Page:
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October 1, 2013 11:26 am

Obama and Rouhani: Securing Peace…For a Time

avatar by Gidon Ben-zvi

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British Prime Minister Neville Chamberlain visits with Nazi Officials in Munich, 1938. Photo: German Federal Archive

It turns out that peace for our time was but a phone call away. Late last week, a breakthrough conversation was held between U.S. President Barack Obama and his Iranian counterpart Hassan Rouhani. Following this phone call, all of the presidents’ men took to the airwaves, speaking with one voice about a unique opportunity to make progress on Iran’s nuclear program.

Obama’s wide array of overseas misadventures have been guided not by a ‘trust but verify’ approach, but rather a naïve, Peter Pan-like ‘think happy thoughts and fly’ philosophy. Obama’s strategy has produced a lazy, reactive, and complacent U.S. foreign policy.

In the mind of the well-meaning but utterly misguided U.S. President, Iran would never actually use a nuclear weapon – or use its nuclear umbrella to step up its support for terrorism, murder, and violence across the Middle East and the world.

If you’re wondering where Obama’s diplomatic dance will lead, recent history may provide the answer.

Just like Barack Obama’s statesman-like gesture, the diplomatic adroitness of British Prime Minister Neville Chamberlain was at first greeted with acclaim.

After all, imminent war with Nazi Germany had been avoided.

In 1938, Chamberlain applied progressive, Western logic to diffuse another crisis. And following what became known as the Munich Pact, many believed that conflict had been averted and a peaceful resolution had been reached:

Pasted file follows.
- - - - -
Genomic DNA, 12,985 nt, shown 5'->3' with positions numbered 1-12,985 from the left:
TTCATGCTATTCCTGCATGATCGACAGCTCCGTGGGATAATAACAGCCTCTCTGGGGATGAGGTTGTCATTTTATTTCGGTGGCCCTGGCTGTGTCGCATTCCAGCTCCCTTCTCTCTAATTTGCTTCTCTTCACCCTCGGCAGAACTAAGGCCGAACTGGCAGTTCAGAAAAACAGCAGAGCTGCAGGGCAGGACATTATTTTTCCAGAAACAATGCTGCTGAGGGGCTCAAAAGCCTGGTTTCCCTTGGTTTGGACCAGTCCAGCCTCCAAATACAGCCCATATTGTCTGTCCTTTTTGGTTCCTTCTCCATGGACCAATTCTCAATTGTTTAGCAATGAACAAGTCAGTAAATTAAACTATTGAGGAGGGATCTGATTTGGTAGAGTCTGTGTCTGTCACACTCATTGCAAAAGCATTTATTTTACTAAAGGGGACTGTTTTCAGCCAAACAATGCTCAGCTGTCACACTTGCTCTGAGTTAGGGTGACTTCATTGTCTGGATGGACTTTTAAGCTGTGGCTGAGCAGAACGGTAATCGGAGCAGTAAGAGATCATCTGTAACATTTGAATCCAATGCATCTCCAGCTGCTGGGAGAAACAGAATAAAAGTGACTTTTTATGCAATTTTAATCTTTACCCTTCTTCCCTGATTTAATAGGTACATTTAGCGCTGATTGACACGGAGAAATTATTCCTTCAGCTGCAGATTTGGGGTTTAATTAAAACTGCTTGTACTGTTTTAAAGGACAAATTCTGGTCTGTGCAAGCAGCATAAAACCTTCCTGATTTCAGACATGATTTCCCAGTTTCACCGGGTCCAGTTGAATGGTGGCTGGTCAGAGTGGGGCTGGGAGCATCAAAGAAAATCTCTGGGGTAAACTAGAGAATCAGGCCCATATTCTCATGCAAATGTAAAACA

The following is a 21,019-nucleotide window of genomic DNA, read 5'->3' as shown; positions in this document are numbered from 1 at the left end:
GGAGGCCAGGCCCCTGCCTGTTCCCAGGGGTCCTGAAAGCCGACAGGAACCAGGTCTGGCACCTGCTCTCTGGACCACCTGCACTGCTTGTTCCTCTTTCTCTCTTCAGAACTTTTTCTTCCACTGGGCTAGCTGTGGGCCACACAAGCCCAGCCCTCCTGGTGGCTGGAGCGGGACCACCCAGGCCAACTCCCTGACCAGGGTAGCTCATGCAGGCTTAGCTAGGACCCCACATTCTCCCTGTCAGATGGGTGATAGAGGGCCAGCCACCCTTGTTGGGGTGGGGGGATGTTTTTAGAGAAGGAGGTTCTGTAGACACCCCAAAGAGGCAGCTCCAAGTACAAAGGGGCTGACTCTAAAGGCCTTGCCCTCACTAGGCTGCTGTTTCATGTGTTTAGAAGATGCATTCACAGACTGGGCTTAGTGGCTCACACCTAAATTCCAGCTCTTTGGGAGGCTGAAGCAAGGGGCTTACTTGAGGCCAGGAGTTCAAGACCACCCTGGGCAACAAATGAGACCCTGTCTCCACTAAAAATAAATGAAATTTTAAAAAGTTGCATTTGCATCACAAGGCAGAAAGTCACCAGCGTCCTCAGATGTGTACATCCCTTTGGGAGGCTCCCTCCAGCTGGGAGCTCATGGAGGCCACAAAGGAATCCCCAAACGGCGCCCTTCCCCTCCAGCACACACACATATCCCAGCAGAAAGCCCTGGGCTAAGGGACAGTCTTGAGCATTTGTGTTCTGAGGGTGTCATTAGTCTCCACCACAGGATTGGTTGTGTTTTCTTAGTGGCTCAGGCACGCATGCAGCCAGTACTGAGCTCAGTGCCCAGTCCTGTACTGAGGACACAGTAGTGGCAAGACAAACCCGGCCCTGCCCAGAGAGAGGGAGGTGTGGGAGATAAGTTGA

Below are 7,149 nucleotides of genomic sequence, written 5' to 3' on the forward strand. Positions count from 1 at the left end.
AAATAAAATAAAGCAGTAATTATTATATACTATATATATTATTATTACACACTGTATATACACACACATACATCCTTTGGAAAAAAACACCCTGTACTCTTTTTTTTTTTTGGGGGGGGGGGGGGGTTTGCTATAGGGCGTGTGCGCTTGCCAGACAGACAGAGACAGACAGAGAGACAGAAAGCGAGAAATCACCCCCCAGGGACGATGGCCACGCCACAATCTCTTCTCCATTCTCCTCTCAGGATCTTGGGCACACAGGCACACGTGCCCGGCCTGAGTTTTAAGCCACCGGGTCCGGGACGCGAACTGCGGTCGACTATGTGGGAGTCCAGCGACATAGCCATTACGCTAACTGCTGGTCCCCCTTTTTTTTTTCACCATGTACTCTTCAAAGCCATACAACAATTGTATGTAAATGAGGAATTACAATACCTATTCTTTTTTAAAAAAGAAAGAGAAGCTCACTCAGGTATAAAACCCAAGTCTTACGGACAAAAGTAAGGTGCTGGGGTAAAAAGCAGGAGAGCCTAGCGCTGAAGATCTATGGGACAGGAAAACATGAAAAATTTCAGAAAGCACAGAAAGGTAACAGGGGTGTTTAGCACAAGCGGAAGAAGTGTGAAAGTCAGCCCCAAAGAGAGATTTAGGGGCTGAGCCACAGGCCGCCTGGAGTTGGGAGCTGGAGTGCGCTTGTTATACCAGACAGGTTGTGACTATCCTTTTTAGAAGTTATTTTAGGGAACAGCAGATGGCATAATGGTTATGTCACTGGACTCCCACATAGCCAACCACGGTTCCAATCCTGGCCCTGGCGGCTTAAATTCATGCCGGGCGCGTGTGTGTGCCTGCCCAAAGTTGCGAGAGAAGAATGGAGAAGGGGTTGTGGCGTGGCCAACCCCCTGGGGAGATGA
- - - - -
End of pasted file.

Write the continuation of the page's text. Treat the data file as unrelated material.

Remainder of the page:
“It [the Sudetenland] is the last territorial claim that I have to make in Europe.” – Adolf Hitler (1938)

“My good friends, for the second time in our history, a British Prime Minister has returned from Germany bringing peace with honor. I believe it is peace for our time. We thank you from the bottom of our hearts. Go home and get a nice quiet sleep.” – British Prime Minister Neville Chamberlain (1938)

Chamberlain was greeted as a hero by the royal family and invited to the balcony at Buckingham Palace.

But while most of England slept, an isolated voice warned of the need to confront Germany:

“We have suffered a total and unmitigated defeat… you will find that in a period of time which may be measured by years, but may be measured by months, Czechoslovakia will be engulfed in the Nazi regime. We are in the presence of a disaster of the first magnitude…we have sustained a defeat without a war, the consequences of which will travel far with us along our road…we have passed an awful milestone in our history, when the whole equilibrium of Europe has been deranged…” – Winston Churchill (1938)

The Munich Agreement is one of the most derided diplomatic agreements in history. Chamberlain returned from Munich proclaiming that he had achieved “peace for our time.” He was wrong. Less than a year later, German troops invaded Poland. The Second World War had begun.

In May 1940, Chamberlain resigned and Winston Churchill became prime minister.

Or, to sum it up for President Obama by way of just one more quote:

“There are a few ironclad rules of diplomacy but to one there is no exception. When an official reports that talks were useful, it can safely be concluded that nothing was accomplished.” – John Kenneth Galbraith

For now, the dance continues. There is some fear as to what will come after the music stops.

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